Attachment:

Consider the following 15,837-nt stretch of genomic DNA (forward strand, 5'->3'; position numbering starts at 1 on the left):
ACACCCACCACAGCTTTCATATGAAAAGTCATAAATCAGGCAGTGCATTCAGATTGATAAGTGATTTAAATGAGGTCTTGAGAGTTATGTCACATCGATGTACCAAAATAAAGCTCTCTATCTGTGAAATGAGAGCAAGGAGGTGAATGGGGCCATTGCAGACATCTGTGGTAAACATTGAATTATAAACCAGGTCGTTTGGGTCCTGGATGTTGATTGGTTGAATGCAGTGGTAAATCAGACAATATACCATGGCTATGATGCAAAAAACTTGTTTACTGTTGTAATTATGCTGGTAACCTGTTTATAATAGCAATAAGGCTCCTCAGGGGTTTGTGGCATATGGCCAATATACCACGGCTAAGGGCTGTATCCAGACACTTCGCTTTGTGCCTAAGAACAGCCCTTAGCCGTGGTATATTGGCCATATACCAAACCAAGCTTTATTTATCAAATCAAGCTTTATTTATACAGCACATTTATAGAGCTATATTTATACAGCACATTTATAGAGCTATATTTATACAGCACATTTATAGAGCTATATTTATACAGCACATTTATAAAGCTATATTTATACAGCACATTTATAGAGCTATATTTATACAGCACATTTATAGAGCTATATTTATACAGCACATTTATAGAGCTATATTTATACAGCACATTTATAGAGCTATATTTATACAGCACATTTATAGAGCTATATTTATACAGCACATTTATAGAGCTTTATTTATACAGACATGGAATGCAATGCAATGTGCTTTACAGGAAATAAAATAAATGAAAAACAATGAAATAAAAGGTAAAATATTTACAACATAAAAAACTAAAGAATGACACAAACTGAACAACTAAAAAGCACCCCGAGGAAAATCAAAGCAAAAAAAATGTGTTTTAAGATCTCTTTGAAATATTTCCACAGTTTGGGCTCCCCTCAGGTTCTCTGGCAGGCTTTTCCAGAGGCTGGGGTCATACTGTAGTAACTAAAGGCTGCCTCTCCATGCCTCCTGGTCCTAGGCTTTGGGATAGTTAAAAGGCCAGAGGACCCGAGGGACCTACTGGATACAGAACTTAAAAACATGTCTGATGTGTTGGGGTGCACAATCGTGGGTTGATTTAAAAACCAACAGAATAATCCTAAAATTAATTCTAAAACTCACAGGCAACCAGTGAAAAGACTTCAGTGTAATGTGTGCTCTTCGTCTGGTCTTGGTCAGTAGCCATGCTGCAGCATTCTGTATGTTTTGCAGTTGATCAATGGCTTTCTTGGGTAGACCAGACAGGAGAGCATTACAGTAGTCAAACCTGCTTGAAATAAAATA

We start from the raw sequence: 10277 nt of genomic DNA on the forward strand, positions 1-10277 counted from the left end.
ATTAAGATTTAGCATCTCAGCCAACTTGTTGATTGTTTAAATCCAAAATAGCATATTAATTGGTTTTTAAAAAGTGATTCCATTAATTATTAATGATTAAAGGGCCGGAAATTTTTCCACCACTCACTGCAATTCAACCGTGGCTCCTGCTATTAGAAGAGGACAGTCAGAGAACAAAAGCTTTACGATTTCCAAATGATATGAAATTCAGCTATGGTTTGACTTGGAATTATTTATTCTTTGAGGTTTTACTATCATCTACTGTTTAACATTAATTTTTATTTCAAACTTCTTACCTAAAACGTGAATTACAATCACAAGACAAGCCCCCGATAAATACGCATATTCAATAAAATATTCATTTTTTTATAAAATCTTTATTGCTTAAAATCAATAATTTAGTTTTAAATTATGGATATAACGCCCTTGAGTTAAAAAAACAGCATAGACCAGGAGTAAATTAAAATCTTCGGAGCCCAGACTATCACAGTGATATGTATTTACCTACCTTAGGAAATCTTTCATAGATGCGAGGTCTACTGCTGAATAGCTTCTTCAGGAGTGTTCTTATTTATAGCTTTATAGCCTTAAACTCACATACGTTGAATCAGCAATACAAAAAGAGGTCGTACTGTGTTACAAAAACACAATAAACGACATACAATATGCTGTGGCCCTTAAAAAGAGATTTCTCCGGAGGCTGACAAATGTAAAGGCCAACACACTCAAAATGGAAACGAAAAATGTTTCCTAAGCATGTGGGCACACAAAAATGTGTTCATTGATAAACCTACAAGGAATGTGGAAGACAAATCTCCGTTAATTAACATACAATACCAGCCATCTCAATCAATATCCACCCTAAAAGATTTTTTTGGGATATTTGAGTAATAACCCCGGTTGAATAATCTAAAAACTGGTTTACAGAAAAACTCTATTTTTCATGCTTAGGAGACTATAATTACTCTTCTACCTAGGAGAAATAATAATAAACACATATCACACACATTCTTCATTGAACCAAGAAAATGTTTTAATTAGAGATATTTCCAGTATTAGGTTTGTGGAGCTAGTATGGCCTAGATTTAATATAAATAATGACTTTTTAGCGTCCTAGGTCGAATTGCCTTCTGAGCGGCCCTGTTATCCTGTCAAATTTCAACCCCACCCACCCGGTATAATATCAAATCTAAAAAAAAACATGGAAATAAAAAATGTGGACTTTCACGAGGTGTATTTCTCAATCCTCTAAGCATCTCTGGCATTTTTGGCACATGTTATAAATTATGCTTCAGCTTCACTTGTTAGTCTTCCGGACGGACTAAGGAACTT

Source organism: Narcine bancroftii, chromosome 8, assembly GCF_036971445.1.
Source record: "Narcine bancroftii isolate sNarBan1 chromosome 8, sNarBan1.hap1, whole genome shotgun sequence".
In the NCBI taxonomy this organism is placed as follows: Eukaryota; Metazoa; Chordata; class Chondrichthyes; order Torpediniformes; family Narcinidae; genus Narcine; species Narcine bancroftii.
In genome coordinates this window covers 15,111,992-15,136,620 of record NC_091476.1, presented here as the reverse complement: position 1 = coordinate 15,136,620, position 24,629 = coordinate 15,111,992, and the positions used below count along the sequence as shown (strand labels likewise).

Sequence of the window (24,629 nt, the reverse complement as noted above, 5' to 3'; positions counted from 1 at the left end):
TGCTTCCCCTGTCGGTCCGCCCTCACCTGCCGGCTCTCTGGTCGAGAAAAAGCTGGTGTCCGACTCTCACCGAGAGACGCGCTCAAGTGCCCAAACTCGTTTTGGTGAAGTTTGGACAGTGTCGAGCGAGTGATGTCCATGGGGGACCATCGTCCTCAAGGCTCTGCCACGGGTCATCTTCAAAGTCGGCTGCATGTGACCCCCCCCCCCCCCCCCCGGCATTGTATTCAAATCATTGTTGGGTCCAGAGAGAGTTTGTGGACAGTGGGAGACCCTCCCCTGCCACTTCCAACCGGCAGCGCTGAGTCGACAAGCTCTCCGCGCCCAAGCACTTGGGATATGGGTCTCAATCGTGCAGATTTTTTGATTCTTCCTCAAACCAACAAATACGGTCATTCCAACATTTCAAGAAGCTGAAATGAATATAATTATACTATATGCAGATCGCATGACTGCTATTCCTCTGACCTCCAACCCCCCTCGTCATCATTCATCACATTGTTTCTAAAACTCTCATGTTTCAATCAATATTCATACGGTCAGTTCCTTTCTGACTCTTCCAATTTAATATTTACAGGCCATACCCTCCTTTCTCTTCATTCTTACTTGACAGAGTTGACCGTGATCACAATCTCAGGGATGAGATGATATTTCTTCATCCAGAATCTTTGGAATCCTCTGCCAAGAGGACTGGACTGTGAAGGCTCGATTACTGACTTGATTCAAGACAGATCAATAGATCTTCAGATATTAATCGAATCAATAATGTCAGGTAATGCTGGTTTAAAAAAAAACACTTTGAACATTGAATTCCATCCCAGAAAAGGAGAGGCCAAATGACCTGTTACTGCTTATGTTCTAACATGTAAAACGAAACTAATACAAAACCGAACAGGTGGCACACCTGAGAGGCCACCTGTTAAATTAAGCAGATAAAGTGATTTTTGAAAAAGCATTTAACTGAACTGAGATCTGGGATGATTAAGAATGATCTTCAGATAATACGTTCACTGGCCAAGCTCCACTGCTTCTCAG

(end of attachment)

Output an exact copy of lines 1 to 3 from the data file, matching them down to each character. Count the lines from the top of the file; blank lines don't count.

Consider the following 15,837-nt stretch of genomic DNA (forward strand, 5'->3'; position numbering starts at 1 on the left):
ACACCCACCACAGCTTTCATATGAAAAGTCATAAATCAGGCAGTGCATTCAGATTGATAAGTGATTTAAATGAGGTCTTGAGAGTTATGTCACATCGATGTACCAAAATAAAGCTCTCTATCTGTGAAATGAGAGCAAGGAGGTGAATGGGGCCATTGCAGACATCTGTGGTAAACATTGAATTATAAACCAGGTCGTTTGGGTCCTGGATGTTGATTGGTTGAATGCAGTGGTAAATCAGACAATATACCATGGCTATGATGCAAAAAACTTGTTTACTGTTGTAATTATGCTGGTAACCTGTTTATAATAGCAATAAGGCTCCTCAGGGGTTTGTGGCATATGGCCAATATACCACGGCTAAGGGCTGTATCCAGACACTTCGCTTTGTGCCTAAGAACAGCCCTTAGCCGTGGTATATTGGCCATATACCAAACCAAGCTTTATTTATCAAATCAAGCTTTATTTATACAGCACATTTATAGAGCTATATTTATACAGCACATTTATAGAGCTATATTTATACAGCACATTTATAGAGCTATATTTATACAGCACATTTATAAAGCTATATTTATACAGCACATTTATAGAGCTATATTTATACAGCACATTTATAGAGCTATATTTATACAGCACATTTATAGAGCTATATTTATACAGCACATTTATAGAGCTATATTTATACAGCACATTTATAGAGCTATATTTATACAGCACATTTATAGAGCTTTATTTATACAGACATGGAATGCAATGCAATGTGCTTTACAGGAAATAAAATAAATGAAAAACAATGAAATAAAAGGTAAAATATTTACAACATAAAAAACTAAAGAATGACACAAACTGAACAACTAAAAAGCACCCCGAGGAAAATCAAAGCAAAAAAAATGTGTTTTAAGATCTCTTTGAAATATTTCCACAGTTTGGGCTCCCCTCAGGTTCTCTGGCAGGCTTTTCCAGAGGCTGGGGTCATACTGTAGTAACTAAAGGCTGCCTCTCCATGCCTCCTGGTCCTAGGCTTTGGGATAGTTAAAAGGCCAGAGGACCCGAGGGACCTACTGGATACAGAACTTAAAAACATGTCTGATGTGTTGGGGTGCACAATCGTGGGTTGATTTAAAAACCAACAGAATAATCCTAAAATTAATTCTAAAACTCACAGGCAACCAGTGAAAAGACTTCAGTGTAATGTGTGCTCTTCGTCTGGTCTTGGTCAGTAGCCATGCTGCAGCATTCTGTATGTTTTGCAGTTGATCAATGGCTTTCTTGGGTAGACCAGACAGGAGAGCATTACAGTAGTCAAACCTGCTTGAAATAAAATA

We start from the raw sequence: 10277 nt of genomic DNA on the forward strand, positions 1-10277 counted from the left end.